The Mystery Shopper experience was a report from a little experiment Chris had carried out in 2001, where she posed as a translation buyer and commissioned a number of short translations from different freelance translators and translation agencies.
Chris made a point of being “the perfect customer”: she gave a detailed brief (the key message being that the translation should be of a very high quality), the translators were given the opportunity to set their own deadline and rate, and she also stressed that she was available and happy to answer any questions.
The first thing that surprised her was how low the quoted prices were throughout. The next thing she found unsettling was that none of the translators in her mystery shopping sample came back with any queries at all. They simply delivered their translations – of which not one was usable!
Her conclusion, in her own words, was: “Boy, being a translation buyer is really rough!”
Second time lucky?
In 2010, Chris decided to repeat the experiment. The one main improvement was that this time a few of the translators came back to her with queries. Some of those queries were slightly less intelligent than others, but some were very valid questions.
Chris, who is clearly a “glass-half-full” sort of person, was encouraged by this and felt it was a sign that things are improving.
The quality of the translations themselves was also slightly better than in the first experiment – apart from the one that was taken straight from Google Translate! (And Chris was not shy about naming and shaming the perpetrators, both the agency and the individual translator behind this.)
Nevertheless, the issue of quality in translations – and the fact that the end client is often not in a position to judge the quality of the product he is buying – remains a serious concern for the industry. How can a client who really wants a good job be sure he gets a good job?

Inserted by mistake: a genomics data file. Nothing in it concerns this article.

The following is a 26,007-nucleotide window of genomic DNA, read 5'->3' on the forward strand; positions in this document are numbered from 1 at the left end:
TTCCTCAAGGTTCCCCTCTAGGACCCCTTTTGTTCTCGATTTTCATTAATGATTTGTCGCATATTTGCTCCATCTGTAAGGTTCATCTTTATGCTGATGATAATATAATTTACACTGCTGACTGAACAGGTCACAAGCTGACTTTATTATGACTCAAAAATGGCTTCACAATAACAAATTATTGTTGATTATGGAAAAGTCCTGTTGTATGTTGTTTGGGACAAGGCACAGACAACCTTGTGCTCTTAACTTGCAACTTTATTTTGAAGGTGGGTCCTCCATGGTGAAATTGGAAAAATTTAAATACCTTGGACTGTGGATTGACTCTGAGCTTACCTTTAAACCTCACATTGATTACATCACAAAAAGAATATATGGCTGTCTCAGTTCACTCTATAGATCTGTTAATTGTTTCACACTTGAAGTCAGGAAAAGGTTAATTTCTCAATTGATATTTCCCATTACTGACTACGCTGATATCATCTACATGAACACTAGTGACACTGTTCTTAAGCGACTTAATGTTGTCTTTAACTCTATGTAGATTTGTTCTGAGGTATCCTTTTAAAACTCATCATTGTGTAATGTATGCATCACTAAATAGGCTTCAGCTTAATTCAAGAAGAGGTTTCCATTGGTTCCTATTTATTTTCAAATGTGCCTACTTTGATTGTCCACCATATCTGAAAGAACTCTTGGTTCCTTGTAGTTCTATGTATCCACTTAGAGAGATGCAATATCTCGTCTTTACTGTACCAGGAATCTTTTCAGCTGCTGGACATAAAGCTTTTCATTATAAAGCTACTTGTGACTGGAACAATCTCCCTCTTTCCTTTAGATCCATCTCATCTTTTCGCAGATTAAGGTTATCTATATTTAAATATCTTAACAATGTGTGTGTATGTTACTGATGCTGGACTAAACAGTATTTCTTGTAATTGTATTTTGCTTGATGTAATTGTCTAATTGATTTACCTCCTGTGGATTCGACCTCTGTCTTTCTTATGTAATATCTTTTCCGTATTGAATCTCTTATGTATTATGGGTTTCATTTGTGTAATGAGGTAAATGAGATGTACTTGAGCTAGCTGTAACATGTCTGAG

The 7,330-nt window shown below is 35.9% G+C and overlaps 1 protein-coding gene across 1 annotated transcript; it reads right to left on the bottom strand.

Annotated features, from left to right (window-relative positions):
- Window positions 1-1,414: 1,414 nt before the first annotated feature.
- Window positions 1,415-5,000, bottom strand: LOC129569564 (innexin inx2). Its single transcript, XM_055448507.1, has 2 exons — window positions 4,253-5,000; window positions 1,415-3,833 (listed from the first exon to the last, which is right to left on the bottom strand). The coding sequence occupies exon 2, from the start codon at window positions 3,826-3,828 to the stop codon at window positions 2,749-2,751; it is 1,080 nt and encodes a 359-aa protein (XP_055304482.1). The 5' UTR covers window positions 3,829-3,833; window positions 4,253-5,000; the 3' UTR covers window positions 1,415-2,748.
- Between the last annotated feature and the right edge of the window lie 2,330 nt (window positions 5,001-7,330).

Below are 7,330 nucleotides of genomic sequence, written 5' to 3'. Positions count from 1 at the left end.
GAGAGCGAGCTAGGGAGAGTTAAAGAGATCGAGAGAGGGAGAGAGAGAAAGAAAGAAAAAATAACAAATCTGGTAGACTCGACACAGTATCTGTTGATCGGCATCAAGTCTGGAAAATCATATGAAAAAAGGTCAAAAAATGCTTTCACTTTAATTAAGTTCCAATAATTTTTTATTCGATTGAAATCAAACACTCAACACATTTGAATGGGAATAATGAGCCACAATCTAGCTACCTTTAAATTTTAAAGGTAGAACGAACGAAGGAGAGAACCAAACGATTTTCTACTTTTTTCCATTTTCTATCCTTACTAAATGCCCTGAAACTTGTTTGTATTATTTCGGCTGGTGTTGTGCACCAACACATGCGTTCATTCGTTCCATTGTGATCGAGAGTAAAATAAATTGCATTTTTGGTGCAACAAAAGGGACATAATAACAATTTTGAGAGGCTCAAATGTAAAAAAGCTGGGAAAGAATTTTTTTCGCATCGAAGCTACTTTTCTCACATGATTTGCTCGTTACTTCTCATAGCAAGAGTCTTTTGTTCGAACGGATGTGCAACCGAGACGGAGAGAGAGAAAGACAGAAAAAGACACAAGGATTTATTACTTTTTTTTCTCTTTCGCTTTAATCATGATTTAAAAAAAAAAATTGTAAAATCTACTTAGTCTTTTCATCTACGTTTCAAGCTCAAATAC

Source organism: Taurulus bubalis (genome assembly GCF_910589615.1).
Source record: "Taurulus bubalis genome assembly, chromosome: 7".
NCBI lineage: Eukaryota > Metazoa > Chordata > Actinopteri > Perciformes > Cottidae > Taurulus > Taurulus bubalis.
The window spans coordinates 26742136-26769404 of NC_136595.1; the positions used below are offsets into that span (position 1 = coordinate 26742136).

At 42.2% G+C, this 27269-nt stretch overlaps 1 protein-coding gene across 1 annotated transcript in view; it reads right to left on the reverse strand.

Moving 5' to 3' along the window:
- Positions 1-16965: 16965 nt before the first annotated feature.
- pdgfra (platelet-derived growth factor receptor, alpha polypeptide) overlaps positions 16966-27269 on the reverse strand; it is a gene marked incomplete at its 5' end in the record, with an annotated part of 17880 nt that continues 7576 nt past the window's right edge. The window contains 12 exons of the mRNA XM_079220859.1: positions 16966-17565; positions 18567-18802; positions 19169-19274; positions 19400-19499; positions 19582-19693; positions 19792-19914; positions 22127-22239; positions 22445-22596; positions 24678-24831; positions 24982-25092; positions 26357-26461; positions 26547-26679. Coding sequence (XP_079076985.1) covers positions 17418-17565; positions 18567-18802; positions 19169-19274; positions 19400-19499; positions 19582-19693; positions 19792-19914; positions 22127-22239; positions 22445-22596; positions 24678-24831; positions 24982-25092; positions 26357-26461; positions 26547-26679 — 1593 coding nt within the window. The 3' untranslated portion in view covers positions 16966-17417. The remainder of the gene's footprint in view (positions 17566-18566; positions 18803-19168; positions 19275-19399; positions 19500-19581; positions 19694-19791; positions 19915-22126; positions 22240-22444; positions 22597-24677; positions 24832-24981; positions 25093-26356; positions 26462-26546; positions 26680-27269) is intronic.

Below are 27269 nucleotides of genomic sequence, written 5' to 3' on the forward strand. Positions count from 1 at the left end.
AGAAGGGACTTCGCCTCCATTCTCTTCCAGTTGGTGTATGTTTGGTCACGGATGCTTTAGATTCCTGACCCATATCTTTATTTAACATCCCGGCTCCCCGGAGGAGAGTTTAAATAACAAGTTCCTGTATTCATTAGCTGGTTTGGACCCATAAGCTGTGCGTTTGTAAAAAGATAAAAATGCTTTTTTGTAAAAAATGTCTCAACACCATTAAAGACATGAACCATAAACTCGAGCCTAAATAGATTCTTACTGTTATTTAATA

Translators have an image to build and protect
Chris’s crusade is for translators to take ownership of their work – by signing it with their name. She sees the anonymity predominant in the industry as a key cause of the problem. Translators should be encouraged to stand up for their work – which of course also means owning up to it.
As Chris put it: “I am confident in the quality of my work” is a good message to put out to the world. And what better way of saying that than by putting your name on it.
At the end of her talk, Chris threw down the gauntlet – quite literally – in the form of a gardening glove and challenged all translators to start signing their work, as of tomorrow! It is something we can all start doing immediately and it doesn’t cost anything either.
In practice, of course, there are a number of reasons why this may not work. We can all put our name at the end of the Word document we send back to our client. But whether that means our name will then appear on the finished product is another matter.
And, Chris herself admitted that putting your name on web copy, for example, is a tricky issue because the content changes and may well be messed about with by the end client at a later stage. So, if you do manage to get your name on it, you’d be well advised to keep checking back and, if necessary, ask for your name to be removed!
With printed material, again, it very much depends on the type of work you do plus, perhaps, how close you are to the end client. For books or, say, catalogues for art exhibitions it seems to be common practice to include the translator’s name in the prelim pages. Indeed, in my experience, publishers often do this as a matter of fact without needing to be prompted to do so. On a job I did recently, they even offered to include my website address (and I had only been doing the editing for this one).
But for brochures or adverts it is unlikely that the translator will be able to get their name on there anywhere. After all, copywriters don’t usually get a chance to put their name on the material they’ve written either. Who knows, there might be a similar campaign going on in the copywriting community! Perhaps we should join forces!?